Sunday, January 29, 2017

COMC Black Friday #3: Joe Adcock

Yesterday I posted about the Warren Spahn cards that I picked up off COMC around Thanksgiving. I had intended to combine Spahn with Joe Adcock's cards because of their playing for the Milwaukee Braves together and all. As I wrote about the three Warren musicians, though, stopping with them made a ton of sense.

So, today, let me finish my thought, so to speak. We had Warrens introducing Warrens yesterday, and I was going to do the same for Adcock -- have Joes introduce Joes.  But, today it's time for a different tack. I am going to intersperse baseball cards with some serious history. Apologies for either "boring" you with history or making the trite decision to include baseball cards with much more serious discussion.

Adcock was born and raised in Coushatta, Louisiana -- about 45 miles south of Shreveport in a rural area with a checkered past and a pretty dire-sounding present.

1978 TCMA The 60s I
1989 Swell Baseball Greats
Starting with Coushatta's dire present, well, how bad is it? Well, a population which has declined from a high of 2,299 in 2000 to an estimated 1,852 in 2015, caused almost certainly by the fact that nearly half the population -- 49.7% -- live below the poverty line. That includes 64% of the population in Coushatta who are below the age of 18. The median income for a household in 2000 was $18,958. That's the midpoint. Seriously.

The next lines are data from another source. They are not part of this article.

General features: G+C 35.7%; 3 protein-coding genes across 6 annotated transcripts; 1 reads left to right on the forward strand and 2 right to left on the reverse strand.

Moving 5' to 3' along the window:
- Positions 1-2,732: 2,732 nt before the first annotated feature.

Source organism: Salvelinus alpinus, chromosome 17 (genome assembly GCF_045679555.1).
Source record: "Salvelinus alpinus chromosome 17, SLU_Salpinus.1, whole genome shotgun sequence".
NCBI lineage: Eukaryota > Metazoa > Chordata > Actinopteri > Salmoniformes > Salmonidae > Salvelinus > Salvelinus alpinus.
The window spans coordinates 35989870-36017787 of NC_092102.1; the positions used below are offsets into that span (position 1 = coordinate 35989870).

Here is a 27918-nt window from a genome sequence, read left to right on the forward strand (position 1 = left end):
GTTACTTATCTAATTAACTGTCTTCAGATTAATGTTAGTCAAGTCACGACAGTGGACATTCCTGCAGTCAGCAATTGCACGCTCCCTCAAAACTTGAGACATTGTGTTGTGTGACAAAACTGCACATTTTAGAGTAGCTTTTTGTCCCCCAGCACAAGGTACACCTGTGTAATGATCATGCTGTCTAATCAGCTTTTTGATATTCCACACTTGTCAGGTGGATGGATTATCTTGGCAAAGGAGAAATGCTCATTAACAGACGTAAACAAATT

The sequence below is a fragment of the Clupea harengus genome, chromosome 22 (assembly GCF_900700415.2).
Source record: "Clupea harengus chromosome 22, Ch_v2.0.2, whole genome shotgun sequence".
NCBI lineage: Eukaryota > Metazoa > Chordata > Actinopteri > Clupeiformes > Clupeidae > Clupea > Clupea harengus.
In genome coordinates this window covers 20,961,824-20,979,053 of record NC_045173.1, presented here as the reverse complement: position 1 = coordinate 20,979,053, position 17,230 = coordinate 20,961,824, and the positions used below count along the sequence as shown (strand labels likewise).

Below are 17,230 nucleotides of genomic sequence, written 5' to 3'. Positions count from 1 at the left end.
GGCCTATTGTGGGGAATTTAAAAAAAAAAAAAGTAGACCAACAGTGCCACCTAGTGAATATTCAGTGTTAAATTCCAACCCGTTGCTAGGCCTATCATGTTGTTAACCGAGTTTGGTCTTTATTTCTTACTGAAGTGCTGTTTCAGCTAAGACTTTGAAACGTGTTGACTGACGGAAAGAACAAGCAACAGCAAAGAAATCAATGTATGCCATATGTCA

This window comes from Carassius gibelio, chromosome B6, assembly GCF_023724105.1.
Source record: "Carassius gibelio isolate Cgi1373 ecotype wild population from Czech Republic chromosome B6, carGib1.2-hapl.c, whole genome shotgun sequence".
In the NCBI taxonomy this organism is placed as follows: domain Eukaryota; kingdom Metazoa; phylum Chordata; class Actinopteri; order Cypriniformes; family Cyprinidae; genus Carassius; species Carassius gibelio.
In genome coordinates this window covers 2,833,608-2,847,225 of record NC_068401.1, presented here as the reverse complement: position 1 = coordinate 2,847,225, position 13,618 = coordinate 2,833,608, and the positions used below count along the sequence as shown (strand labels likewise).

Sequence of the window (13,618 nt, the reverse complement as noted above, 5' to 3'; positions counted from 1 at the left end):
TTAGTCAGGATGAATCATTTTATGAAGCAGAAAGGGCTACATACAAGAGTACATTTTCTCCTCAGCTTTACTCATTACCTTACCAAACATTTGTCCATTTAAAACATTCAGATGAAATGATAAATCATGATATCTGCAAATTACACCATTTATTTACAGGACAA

W461 Exhibit
1982 G.S. Gallery All Time Greats
It is worth noting that the area today is represented by Republican Gerald Long -- a 72-year-old whose family history in Louisiana is long and quite checkered itself. Gerald's third cousin is the infamous Kingfisher himself, Huey Long. Huey was a populist demagogue whose platform was based around wealth redistribution under the "Share Our Wealth" program. Gerald, on the other hand, is the only member of the Long family to have been elected as a Republican. 

The area is a very conservative area and is noted as being the last parish in Louisiana to issue same-sex marriage licenses in 2015. Parish Clerk of Court Stuart Shaw had sided with then-Governor Bobby Jindal to defy the U.S. Supreme Court ruling. But that ended soon thereafter.

1963 Topps
1961 Nu-Baseball Scoops
Coushatta's checkered past came during Reconstruction, when the local White League got very active. Wikipedia informs me that the White League was "an American white paramilitary organizations started in 1874 to turn Republicans out of office and intimidate freedmen from voting and political organizing." What differentiated the White League from the Klan was the fact that it operated openly. People in the community knew exactly who they were and what their goal was -- the overthrow of the Republican Reconstruction governments in the south.

1956 Topps
1955 Bowman